Giant millipede fossil discovered in England

Giant millipede fossil

A Giant millipede fossil, the biggest ever discovered so far, has been unearthed on a beach in northern England. The species, which could grow to be almost three meters in length, is thought to have developed approximately 326 million years ago, which is nearly one hundred million years before the first dinosaurs appeared on the scene.

It is one of the biggest arthropods that has ever lived. The remnants of this species, known as Arthropleura, were found in January 2018 in a block of sandstone near a cliff on the shore in Howick Bay, Northumberland, and were identified as being from the Mesozoic period (England).

The giant fossil is made up of a number of articulated exoskeleton segments that are generally comparable in form to those seen in contemporary centipedes. It is just the third fossil of this sort to be discovered, and it is also the oldest and biggest of its kind ever discovered.

“It was an incredibly exciting discovery, but the fossil is so big that it took four of us to wear it,” says the paleontologist.

According to experts, the fossil represents just a portion of the exoskeleton. The body of the creature would have been buried along the riverbed, where it would have been preserved by the sand that had collected around it.

The piece measures around 75 centimeters in length, prompting experts to conclude that the creature’s complete body was approximately 2.7 meters in length and weighed 50 kilograms.

Valuable information

In this study, which was published in the Journal of the Geological Society, the researchers discovered fresh information on the animal’s natural environment. Previous reconstructions have shown that these massive centipedes originated in coal marshes, which was confirmed by recent research. While the team’s research of this specimen indicates that Arthropleura favored open woodland environments along the shore, the team believes that this is was not always the case.

Around 326 million years ago, Britain was positioned close to the equator, making it a prime location for dinosaurs. In addition, the climate in Northumberland was more tropical.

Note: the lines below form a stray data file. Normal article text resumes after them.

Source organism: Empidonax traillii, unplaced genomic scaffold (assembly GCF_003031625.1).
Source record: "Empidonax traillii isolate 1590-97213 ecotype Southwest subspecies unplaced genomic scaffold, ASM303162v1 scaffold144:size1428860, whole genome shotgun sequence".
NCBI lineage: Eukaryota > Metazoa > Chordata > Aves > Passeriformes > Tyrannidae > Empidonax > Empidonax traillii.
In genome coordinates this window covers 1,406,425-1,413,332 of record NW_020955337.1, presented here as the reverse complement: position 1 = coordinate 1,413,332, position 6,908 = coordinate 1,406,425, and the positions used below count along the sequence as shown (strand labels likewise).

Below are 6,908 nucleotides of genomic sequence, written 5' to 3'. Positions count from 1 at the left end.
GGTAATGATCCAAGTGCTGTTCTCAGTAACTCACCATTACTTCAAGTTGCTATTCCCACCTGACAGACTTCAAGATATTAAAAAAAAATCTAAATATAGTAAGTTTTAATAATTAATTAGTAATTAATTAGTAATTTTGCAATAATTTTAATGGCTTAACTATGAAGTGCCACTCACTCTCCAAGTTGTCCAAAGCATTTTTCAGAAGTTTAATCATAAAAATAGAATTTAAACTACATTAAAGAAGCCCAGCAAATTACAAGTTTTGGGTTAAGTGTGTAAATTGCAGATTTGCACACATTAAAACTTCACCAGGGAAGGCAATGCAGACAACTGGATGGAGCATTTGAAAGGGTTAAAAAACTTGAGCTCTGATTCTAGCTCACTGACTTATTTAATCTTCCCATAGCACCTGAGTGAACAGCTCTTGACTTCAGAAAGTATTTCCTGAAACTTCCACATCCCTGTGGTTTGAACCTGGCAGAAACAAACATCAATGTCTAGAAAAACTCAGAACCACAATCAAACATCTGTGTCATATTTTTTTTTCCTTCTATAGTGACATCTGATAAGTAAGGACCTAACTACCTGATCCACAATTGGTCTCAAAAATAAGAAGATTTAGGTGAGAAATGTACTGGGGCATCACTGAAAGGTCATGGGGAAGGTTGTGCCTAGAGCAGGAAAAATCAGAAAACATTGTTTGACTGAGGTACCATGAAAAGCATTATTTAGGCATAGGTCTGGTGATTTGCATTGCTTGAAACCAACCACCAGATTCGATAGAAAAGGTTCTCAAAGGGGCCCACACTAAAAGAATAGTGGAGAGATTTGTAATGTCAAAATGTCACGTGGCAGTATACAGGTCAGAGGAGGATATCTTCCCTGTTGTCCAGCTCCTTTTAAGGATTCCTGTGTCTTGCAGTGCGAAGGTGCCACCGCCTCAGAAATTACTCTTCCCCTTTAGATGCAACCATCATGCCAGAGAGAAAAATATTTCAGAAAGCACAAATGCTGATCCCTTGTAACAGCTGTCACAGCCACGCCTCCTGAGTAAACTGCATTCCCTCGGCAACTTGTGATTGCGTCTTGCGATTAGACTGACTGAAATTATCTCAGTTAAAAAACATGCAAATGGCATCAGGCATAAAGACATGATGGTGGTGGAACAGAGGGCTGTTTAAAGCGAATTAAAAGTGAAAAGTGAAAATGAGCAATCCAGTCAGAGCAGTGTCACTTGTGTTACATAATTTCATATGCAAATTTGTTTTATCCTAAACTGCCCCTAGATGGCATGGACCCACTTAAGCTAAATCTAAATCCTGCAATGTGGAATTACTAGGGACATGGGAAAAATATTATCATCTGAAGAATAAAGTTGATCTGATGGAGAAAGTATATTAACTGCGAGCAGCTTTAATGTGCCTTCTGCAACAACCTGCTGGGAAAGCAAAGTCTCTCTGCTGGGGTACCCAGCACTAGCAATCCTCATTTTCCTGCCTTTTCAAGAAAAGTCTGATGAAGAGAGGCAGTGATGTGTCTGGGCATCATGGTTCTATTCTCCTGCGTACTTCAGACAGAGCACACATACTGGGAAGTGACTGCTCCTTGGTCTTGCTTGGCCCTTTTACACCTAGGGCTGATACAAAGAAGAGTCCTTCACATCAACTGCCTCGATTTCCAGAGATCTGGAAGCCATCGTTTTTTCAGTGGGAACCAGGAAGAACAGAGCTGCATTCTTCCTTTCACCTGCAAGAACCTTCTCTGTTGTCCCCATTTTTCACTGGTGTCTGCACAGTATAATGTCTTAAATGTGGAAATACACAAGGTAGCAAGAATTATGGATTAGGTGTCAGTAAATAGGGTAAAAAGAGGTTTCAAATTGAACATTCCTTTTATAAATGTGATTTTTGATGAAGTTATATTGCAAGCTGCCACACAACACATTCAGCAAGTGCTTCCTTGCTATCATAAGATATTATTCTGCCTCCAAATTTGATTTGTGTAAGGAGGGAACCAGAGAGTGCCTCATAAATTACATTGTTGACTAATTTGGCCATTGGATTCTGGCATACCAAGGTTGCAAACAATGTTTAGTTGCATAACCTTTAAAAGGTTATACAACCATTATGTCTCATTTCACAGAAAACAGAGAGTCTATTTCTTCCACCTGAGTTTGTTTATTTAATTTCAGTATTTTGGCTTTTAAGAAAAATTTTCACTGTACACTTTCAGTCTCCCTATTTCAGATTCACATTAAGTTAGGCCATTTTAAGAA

The great size of Arthropleura has been related to the peak in atmospheric oxygen concentrations seen near the end of the Carboniferous and Permian periods, which is another crucial point. This new fossil, on the other hand, originates from strata that were deposited before this peak.

As a result, it is clear that oxygen is not the sole reason. These centipedes may have grown to such an enormous size, according to the researchers, because they were fed a diet that was very rich in nutrients.

A species that existed long before the time of the dinosaurs.

The Carboniferous age, which began 100 million years before the birth of dinosaurs, is the time period in which the fossil discovered lived. A tropical climate prevailed in the “north of England” during the time of the English Civil War.

It was discovered in the sandstone block that fossilized plants from the Carboniferous era were present, indicating that the gigantic centipede lived in a drier and more open habitat than previously imagined. Because their prior remains were discovered in coal mines that were once lush, humid woods, the conventional belief was that arthropleuras lived in marshy habitats. However, recent evidence suggests that they did not.

Arthropleura creatures crawled across the equatorial part of the Earth for around 45 million years until becoming extinct during the Permian era of geologic time. The reasons for their disappearances are still a mystery to this day.

Steven Peck

Working as an editor for the Scientific Origin, Steven is a meticulous professional who strives for excellence and user satisfaction. He is highly passionate about technology, having himself gained a bachelor's degree from the University of South Florida in Information Technology. He covers a wide range of subjects for our magazine.